In mid-February 1491, John Wells, glover of Oxford, ran into the church of All Hallows. He confessed to the coroner that a month before he had killed a serjeant, whose job it was to arrest suspected felons.
A draft of a petition to the king from the serjeant’s widow, Margery Ludlow, gives some backstory to Wells’s struggle with her husband. She said that her husband Thomas Ludlow was arresting Wells for the murder of another man, Robert Phylipson, when Wells killed him.
Margery Ludlow said that Wells immediately – not five weeks later when he abjured – took sanctuary in the church. But he refused, she said, to confess or to abjure and so was seized from the church and made to stand trial. He was convicted of homicide. Then others “mightily labored” to have Wells restored to his sanctuary from which, they claimed, he had been illicitly seized. Margery Ludlow prayed that the king would intervene to stop his getting away with these two murders.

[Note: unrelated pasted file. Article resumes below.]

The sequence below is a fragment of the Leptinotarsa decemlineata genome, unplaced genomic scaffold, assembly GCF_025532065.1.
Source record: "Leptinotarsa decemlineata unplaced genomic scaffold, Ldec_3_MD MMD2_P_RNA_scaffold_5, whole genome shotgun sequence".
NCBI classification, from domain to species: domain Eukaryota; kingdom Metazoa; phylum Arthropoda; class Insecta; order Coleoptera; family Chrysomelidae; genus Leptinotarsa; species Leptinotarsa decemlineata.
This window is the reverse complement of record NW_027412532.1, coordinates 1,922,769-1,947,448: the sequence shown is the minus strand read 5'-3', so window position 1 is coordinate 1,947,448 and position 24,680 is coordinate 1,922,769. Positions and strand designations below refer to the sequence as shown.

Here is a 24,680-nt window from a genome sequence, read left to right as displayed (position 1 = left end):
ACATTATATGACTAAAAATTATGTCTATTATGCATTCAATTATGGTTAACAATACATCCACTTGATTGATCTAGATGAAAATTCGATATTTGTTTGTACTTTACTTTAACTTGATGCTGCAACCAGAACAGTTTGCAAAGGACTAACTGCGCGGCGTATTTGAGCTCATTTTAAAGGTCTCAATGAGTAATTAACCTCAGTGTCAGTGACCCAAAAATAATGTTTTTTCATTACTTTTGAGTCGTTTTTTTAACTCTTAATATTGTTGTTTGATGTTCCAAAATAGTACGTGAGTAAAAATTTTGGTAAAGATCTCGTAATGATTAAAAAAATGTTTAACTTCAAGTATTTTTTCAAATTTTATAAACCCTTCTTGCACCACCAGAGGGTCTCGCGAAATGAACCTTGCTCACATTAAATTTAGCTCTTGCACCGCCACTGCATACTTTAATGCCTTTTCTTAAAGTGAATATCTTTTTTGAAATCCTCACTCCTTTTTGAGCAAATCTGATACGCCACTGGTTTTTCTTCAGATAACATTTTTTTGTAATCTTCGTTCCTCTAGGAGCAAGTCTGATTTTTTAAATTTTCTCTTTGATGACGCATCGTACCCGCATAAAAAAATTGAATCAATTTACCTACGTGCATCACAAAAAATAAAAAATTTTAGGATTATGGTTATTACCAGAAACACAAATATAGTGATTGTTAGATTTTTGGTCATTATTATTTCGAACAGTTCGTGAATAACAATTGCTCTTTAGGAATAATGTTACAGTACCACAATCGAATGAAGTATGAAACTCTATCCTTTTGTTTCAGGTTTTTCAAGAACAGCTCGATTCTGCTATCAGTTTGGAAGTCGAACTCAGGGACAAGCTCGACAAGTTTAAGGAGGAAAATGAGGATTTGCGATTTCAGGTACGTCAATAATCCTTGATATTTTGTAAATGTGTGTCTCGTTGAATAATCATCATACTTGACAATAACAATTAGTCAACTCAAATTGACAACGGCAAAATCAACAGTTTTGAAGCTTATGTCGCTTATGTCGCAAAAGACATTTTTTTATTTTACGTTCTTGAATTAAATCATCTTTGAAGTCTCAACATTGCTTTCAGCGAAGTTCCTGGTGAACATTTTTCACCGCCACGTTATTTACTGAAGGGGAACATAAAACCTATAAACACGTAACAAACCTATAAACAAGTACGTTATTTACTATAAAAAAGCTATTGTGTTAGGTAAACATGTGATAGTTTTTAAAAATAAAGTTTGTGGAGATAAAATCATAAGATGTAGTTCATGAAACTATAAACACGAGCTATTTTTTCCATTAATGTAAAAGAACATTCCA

There’s no explicit record of what happened at that point, but two hints.
1. There is a record of abjuration (see the image at the top), dated five weeks after Margery Ludlow said he originally took sanctuary for her husband’s murder. So he was probably restored to the church, from which he then abjured.
2. For some reason in 1496 a writ was issued to bring the record of Wells’s abjuration up to the court of King’s Bench; but there’s no indication why this came up again. Maybe he was found in the realm – and then hanged? Or got a pardon that doesn’t show up in my searches?
TNA, KB 9/410 (see the image at the top), mm. 65-66; KB 29/127, m. 2; Herbert Edward Salter and Vivian Hunter Galbraith, eds., Snappe’s Formulary and Other Records (Oxford: Clarendon Press, 1924), 252-53.